The Sun Absolute: Nicklas - Instrumental piece improvised in the studio. Peter added the vibes and I added the mellotron loops in the end. Maybe a little bit like Can. Very static. Jan Erik - The basic idea came from a jam in the rehearsal studio and the song was almost unrehearsed when we recorded it. It wasn't structured at the time of recording, but we had a vague idea about what we wanted. Peter came up with a really nice vibraphone figure when we were doing the overdubs and this really did the trick! It turned out better than I could have expected.

For Someone: Nicklas - Acoustic piece with cello, guitar. voice, vibes and some mellotron. Rather sad....
Jan Erik - Nicklas were fiddling around with the guitar parts already back in 1996. We played the song live in Canada in 1998 with different lyrics, but it as again abandoned after that gig. When we came to the time of the recording we thought that it was time to turn it into an arranged song. It is a naive tune, but I think that you need naivete as well from time to time.

How would you describe your relation to new media as internet, virtual reality, mp3...

Nicklas: I think much of our publicity has been through internet. We have our website that seems to be frequently visited. That's where we can put news about tours and stuff like that. It's a very important place for us to promote things, since we don't have that much money to put on promotion.

So you could make a choice, with which band would you like to play live on stage, for example as support?

Nicklas: Well I wouldn't mind supporting Sun Ra at some point but I don't think it's going to happen. We have always wanted to open for Motorpsycho and now it seems to happen in the end of March, which I'm very happy of.
Jan Erik: Yes, ever since I saw Motorpsycho live for the first time in Stockholm in 1998 I have wanted us to get the chance to open for them. I think that we have a lot of similarities in sound and attitude, but the Motorpsycho fans are for the most part not the same people that listen to us. I believe that we can complement each other very well in a live situation.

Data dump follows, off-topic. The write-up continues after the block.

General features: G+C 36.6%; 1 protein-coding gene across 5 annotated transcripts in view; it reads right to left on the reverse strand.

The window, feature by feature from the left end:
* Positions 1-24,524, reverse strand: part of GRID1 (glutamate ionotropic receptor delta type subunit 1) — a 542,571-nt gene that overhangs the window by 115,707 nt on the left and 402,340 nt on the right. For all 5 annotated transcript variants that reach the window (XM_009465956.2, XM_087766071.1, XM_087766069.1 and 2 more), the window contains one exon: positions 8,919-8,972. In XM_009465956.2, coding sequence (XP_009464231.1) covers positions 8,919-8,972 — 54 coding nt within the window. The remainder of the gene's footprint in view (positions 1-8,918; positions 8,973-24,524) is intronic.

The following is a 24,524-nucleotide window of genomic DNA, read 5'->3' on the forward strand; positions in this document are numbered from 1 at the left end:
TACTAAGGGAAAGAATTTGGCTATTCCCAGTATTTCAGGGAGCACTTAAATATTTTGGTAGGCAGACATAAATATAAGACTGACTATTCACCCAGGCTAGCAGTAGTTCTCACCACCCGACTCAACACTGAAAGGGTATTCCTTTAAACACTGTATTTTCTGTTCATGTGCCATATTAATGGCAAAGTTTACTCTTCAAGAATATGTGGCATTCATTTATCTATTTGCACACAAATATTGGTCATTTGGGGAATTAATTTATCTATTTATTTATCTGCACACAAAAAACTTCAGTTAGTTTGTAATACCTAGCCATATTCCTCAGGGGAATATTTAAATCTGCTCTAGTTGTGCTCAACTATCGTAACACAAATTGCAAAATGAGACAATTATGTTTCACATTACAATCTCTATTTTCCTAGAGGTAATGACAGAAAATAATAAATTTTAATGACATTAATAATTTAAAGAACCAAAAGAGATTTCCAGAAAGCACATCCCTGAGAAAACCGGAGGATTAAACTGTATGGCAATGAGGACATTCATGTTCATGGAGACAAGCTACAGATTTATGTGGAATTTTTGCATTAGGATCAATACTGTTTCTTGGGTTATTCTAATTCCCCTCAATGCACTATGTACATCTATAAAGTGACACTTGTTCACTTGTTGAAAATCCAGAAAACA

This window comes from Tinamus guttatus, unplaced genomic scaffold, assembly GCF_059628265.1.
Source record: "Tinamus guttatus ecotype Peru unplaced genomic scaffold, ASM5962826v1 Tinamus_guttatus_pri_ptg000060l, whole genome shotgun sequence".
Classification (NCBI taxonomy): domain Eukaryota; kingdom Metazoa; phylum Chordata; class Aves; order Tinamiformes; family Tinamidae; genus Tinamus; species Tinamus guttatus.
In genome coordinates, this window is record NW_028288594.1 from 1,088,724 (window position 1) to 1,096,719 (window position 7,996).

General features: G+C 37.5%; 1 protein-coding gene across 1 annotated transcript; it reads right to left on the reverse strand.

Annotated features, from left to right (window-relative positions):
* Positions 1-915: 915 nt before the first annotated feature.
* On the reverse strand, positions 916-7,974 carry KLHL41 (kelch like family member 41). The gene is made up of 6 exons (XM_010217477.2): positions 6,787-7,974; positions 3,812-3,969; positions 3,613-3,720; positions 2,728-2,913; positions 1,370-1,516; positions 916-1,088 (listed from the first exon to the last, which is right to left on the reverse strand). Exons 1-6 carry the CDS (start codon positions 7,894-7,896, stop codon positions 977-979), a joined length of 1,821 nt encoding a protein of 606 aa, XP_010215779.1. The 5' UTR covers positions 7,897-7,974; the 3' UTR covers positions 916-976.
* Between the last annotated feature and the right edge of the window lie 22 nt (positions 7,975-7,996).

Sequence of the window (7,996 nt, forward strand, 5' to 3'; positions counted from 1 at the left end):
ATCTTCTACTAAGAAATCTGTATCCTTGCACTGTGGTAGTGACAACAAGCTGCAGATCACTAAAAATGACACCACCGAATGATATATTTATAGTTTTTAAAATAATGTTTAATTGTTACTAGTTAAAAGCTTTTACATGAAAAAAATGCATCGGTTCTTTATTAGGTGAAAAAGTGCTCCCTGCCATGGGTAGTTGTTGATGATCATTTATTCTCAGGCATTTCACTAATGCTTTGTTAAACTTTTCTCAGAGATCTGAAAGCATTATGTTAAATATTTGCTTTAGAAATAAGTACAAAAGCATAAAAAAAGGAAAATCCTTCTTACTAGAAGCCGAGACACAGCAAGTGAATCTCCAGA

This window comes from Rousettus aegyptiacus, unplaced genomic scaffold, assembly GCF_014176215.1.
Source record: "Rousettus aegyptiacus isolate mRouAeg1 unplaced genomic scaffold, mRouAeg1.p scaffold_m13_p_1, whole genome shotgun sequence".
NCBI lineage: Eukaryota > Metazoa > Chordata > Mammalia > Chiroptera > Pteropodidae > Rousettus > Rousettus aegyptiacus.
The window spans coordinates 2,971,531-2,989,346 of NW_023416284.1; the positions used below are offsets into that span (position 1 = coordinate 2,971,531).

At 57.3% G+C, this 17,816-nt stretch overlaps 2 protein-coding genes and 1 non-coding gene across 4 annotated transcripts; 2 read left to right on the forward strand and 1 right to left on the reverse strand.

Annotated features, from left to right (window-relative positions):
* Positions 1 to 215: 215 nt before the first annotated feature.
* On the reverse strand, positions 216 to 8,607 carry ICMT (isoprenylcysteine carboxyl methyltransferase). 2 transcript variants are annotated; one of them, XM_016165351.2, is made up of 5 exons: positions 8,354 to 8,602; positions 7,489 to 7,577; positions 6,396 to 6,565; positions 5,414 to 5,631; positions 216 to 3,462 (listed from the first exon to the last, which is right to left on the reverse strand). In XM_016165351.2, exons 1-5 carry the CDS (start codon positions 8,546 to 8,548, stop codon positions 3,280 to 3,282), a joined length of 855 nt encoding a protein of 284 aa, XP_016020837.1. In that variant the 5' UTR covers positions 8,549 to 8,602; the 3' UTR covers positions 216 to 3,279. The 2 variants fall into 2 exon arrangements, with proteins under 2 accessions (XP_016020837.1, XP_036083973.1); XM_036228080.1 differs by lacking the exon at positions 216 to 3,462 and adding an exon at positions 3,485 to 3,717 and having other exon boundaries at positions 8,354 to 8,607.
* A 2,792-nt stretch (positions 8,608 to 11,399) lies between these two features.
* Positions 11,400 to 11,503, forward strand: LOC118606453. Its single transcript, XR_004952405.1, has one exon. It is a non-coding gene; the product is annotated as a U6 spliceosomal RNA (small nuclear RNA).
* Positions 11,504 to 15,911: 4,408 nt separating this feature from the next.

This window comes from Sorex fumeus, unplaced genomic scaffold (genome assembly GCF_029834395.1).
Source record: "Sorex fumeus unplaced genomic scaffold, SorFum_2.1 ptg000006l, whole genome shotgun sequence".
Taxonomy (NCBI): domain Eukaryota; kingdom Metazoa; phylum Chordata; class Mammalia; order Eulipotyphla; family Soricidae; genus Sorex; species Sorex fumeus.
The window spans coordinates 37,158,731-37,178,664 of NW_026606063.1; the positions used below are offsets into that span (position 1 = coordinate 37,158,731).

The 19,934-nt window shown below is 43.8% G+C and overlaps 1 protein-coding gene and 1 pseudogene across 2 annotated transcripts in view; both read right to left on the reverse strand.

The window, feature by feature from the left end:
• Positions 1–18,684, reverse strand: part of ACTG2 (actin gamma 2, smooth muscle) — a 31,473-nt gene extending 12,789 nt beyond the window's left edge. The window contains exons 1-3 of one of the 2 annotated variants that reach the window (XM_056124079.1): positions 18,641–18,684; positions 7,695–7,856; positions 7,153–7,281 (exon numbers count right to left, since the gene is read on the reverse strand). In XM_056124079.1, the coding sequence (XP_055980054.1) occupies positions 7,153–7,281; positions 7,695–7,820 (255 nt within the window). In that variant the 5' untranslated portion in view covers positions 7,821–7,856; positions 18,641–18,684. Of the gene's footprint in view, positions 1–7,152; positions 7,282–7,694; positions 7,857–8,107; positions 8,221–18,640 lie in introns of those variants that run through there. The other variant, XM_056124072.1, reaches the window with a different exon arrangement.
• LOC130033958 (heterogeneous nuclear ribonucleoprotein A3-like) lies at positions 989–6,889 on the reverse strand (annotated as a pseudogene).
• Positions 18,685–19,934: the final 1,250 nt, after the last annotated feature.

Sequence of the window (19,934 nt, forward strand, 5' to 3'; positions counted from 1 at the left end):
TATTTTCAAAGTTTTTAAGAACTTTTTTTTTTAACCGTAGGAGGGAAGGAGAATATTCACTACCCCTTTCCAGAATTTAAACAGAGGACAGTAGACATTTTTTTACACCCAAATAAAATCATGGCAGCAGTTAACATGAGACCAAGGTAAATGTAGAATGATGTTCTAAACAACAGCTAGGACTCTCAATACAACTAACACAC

So you could have the possibility to make this record again. Would you change anything?

Jan Erik: I feel that some of the mixes could have been better. I can really enjoy heavy compression when I listen to other artists, but I think that the sound is too compressed on some of the songs on the album. Still, this is very much a matter of taste and the album still sounds much better than the other studio albums.
Nicklas: Of course there are always thing you want to change, but I wouldn't want to record it again. We make the changes when we perform live.

Is each member of the band absolute satisfied with each song of the record?

Nicklas: Probably not, but we are satisfied with the album in all. We would never release anything that we were unsatisfied with. I think we all believe that "From Within" is our best so far.

Was it your intention to handle all the production, distribution and management things self or is it because you couldn't get an record deal?

Nicklas: Before we released our first album, we had offers from 11 companies, but we turned them down and released it ourselves, and it I think it was a good choice. We have a record company in Japan, Disk Union but they are something special. We have a very good relationship with them. It is nice to have control of everything and be able to do as you want. We know of too many bands that have been in trouble with record companies. It would be nice to have some management though. Jan Erik: Yes, all things that are parts of presenting the music to an audience (like doing this interview, for example 8-)) in some way or another can intrude on the music making.
There are often decisions to be made, often of a more or less financial nature. We would have wanted to make more promotion, play more live gigs and release more records, but as long as we are not making our living from the music, this is about as much as we have time and energy for. Maybe it's good though, because in this way we might be able to sustain the fun and enthusiasm of playing together for a longer period of time.

© 06/2000 Renald Mienert
DURP - eZine from the progressive ocean